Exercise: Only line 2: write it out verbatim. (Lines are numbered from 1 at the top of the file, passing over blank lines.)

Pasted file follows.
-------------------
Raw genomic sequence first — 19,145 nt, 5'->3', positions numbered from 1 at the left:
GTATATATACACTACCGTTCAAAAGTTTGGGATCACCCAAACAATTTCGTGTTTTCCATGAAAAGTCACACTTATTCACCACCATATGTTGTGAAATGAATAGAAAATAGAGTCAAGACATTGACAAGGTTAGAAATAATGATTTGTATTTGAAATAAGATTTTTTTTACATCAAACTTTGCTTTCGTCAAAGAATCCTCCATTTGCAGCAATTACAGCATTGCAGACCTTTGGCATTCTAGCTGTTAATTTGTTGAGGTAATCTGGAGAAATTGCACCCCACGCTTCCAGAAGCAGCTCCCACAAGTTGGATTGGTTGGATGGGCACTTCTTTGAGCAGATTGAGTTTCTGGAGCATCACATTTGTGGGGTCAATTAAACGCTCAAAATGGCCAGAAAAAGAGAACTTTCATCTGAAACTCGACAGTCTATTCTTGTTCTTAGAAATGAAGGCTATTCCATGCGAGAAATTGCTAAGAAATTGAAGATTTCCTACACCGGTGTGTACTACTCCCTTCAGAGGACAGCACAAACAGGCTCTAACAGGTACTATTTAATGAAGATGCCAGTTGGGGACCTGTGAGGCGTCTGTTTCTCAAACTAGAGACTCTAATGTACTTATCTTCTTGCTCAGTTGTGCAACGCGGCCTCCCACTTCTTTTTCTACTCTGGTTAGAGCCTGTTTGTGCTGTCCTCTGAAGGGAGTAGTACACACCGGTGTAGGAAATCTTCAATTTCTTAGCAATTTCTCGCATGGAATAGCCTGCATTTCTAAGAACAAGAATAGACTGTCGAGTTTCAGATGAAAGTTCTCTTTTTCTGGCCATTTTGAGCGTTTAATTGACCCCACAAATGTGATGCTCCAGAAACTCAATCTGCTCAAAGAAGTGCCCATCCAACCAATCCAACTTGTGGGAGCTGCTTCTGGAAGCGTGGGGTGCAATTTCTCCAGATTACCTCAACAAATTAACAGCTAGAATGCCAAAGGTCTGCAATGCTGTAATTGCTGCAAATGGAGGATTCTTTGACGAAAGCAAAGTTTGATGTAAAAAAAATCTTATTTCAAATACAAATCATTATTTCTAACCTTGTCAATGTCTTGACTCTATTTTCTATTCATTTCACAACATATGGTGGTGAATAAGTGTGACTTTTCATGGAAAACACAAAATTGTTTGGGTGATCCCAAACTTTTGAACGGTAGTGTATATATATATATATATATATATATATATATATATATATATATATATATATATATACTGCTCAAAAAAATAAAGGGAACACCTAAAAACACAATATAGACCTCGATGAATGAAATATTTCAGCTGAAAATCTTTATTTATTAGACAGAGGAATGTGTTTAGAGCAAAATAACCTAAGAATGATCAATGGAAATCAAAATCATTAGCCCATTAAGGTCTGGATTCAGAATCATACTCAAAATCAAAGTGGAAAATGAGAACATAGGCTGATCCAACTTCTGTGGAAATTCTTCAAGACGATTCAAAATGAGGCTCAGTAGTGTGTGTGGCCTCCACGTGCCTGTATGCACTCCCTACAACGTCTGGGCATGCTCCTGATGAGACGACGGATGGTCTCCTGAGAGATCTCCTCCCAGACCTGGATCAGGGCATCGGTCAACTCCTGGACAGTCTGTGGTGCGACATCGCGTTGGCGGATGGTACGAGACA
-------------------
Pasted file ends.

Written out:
GTATATATACACTACCGTTCAAAAGTTTGGGATCACCCAAACAATTTCGTGTTTTCCATGAAAAGTCACACTTATTCACCACCATATGTTGTGAAATGAATAGAAAATAGAGTCAAGACATTGACAAGGTTAGAAATAATGATTTGTATTTGAAATAAGATTTTTTTTACATCAAACTTTGCTTTCGTCAAAGAATCCTCCATTTGCAGCAATTACAGCATTGCAGACCTTTGGCATTCTAGCTGTTAATTTGTTGAGGTAATCTGGAGAAATTGCACCCCACGCTTCCAGAAGCAGCTCCCACAAGTTGGATTGGTTGGATGGGCACTTCTTTGAGCAGATTGAGTTTCTGGAGCATCACATTTGTGGGGTCAATTAAACGCTCAAAATGGCCAGAAAAAGAGAACTTTCATCTGAAACTCGACAGTCTATTCTTGTTCTTAGAAATGAAGGCTATTCCATGCGAGAAATTGCTAAGAAATTGAAGATTTCCTACACCGGTGTGTACTACTCCCTTCAGAGGACAGCACAAACAGGCTCTAACAGGTACTATTTAATGAAGATGCCAGTTGGGGACCTGTGAGGCGTCTGTTTCTCAAACTAGAGACTCTAATGTACTTATCTTCTTGCTCAGTTGTGCAACGCGGCCTCCCACTTCTTTTTCTACTCTGGTTAGAGCCTGTTTGTGCTGTCCTCTGAAGGGAGTAGTACACACCGGTGTAGGAAATCTTCAATTTCTTAGCAATTTCTCGCATGGAATAGCCTGCATTTCTAAGAACAAGAATAGACTGTCGAGTTTCAGATGAAAGTTCTCTTTTTCTGGCCATTTTGAGCGTTTAATTGACCCCACAAATGTGATGCTCCAGAAACTCAATCTGCTCAAAGAAGTGCCCATCCAACCAATCCAACTTGTGGGAGCTGCTTCTGGAAGCGTGGGGTGCAATTTCTCCAGATTACCTCAACAAATTAACAGCTAGAATGCCAAAGGTCTGCAATGCTGTAATTGCTGCAAATGGAGGATTCTTTGACGAAAGCAAAGTTTGATGTAAAAAAAATCTTATTTCAAATACAAATCATTATTTCTAACCTTGTCAATGTCTTGACTCTATTTTCTATTCATTTCACAACATATGGTGGTGAATAAGTGTGACTTTTCATGGAAAACACAAAATTGTTTGGGTGATCCCAAACTTTTGAACGGTAGTGTATATATATATATATATATATATATATATATATATATATATATATATATATATATACTGCTCAAAAAAATAAAGGGAACACCTAAAAACACAATATAGACCTCGATGAATGAAATATTTCAGCTGAAAATCTTTATTTATTAGACAGAGGAATGTGTTTAGAGCAAAATAACCTAAGAATGATCAATGGAAATCAAAATCATTAGCCCATTAAGGTCTGGATTCAGAATCATACTCAAAATCAAAGTGGAAAATGAGAACATAGGCTGATCCAACTTCTGTGGAAATTCTTCAAGACGATTCAAAATGAGGCTCAGTAGTGTGTGTGGCCTCCACGTGCCTGTATGCACTCCCTACAACGTCTGGGCATGCTCCTGATGAGACGACGGATGGTCTCCTGAGAGATCTCCTCCCAGACCTGGATCAGGGCATCGGTCAACTCCTGGACAGTCTGTGGTGCGACATCGCGTTGGCGGATGGTACGAGACA